Type of site
|Open Educational Resources|
|Available in||34 languages|
|Creative Commons Attribution 4.0|
OpenStax CNX, formerly called Connexions, is a global repository of educational content provided by volunteers. The open source platform is provided and maintained by OpenStax, which is based at Rice University. The collection is available free of charge, can be remixed and edited, and is available for download in various digital formats.
Founded as Connexions in 1999 by Richard Baraniuk, OpenStax CNX is based on the philosophy that scholarly and educational content can and should be shared, re-used and recombined, interconnected and continually enriched. As such, it was one of the first Open Educational Resources (OER) initiatives along with projects such as MIT OpenCourseWare and the Public Library of Science. The materials in Connexions are available under a CC BY Creative Commons license, which means that content can be used, adapted, and remixed, as long as attribution is provided.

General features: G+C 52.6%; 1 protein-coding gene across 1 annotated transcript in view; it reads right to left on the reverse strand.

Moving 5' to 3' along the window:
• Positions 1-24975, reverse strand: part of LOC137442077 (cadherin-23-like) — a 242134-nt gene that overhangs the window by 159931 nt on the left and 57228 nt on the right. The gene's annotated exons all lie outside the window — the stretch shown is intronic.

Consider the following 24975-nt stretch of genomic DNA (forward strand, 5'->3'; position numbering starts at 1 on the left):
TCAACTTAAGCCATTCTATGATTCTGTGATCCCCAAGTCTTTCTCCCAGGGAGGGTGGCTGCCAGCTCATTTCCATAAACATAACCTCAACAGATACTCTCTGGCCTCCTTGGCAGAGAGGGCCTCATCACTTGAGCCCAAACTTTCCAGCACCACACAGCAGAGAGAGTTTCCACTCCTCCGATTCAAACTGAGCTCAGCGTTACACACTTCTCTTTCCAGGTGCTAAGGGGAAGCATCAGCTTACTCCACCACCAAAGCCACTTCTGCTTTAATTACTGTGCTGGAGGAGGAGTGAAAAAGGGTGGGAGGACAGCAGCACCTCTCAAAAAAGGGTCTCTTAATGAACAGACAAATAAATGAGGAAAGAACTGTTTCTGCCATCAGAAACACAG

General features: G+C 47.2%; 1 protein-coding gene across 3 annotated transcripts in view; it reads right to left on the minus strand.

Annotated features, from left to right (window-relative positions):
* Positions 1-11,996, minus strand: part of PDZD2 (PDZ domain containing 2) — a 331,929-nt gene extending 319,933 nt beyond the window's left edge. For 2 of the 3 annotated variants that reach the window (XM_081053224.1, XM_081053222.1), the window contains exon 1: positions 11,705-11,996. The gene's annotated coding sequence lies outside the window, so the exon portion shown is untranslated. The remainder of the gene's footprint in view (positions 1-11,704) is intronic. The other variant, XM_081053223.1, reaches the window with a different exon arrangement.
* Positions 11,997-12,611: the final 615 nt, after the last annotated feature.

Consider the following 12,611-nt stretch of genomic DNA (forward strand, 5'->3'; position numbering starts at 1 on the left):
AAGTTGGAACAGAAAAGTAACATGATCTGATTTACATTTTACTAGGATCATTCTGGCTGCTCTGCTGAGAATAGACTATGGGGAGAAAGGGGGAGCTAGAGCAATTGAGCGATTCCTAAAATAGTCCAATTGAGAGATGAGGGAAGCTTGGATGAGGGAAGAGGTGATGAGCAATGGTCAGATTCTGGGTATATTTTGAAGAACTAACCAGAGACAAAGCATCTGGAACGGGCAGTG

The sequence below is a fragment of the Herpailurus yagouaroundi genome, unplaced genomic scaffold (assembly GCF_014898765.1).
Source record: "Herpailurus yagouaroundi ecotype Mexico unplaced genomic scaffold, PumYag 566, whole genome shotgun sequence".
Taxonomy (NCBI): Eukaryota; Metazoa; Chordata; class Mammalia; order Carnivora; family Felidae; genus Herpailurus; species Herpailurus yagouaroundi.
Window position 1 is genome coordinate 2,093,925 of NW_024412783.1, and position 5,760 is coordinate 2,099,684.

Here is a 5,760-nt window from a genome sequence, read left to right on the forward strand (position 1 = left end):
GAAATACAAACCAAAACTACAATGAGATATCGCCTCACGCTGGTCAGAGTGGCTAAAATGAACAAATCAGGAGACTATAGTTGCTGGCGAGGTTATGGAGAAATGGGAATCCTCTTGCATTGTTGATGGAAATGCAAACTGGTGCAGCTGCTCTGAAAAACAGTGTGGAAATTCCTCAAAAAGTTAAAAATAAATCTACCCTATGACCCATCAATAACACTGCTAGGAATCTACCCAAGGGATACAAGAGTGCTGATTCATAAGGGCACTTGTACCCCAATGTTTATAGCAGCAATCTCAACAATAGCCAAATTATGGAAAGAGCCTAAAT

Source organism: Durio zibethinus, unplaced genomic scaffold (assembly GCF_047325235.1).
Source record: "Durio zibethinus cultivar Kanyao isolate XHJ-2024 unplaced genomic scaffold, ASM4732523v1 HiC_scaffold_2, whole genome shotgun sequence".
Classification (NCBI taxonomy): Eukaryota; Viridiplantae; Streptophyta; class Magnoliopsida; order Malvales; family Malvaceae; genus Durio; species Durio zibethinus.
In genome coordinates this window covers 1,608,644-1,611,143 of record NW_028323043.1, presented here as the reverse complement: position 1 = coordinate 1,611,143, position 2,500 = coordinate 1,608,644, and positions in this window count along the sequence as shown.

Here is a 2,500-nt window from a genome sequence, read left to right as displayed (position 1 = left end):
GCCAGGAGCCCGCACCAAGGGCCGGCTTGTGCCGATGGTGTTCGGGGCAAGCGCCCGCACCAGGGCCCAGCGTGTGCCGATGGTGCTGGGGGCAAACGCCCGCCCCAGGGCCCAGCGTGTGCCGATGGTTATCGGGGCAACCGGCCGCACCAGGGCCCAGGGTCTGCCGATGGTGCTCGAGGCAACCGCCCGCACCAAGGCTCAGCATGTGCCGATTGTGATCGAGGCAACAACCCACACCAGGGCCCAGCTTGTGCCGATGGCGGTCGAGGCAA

OpenStax CNX contains educational materials at all levels--from children to college students to professionals--organized in small modules (pages) that can be connected into larger collections (books). Material is authored by people from all walks of life. Much content is created by university professors, but the collection also contains very popular music content created by a part-time music teacher.
OpenStax CNX material is translated into many languages, aided by the open-content licensing.
To ensure the legal reusability of content, OpenStax CNX requires authors to license materials they publish under the Creative Commons Attribution License (presently, version 4.0). Under this license, the author retains the right to be credited (attributed) wherever the content is reused. The author grants others the right to copy, distribute, and display the work, and to derive works based on it, as long as the author is credited.
Three key factors enable the collaborative environment in OpenStax CNX:
The Connexions project was started in 1999 and initially supported by individuals and Rice University. That support has been substantially supplemented by grants from the William and Flora Hewlett Foundation.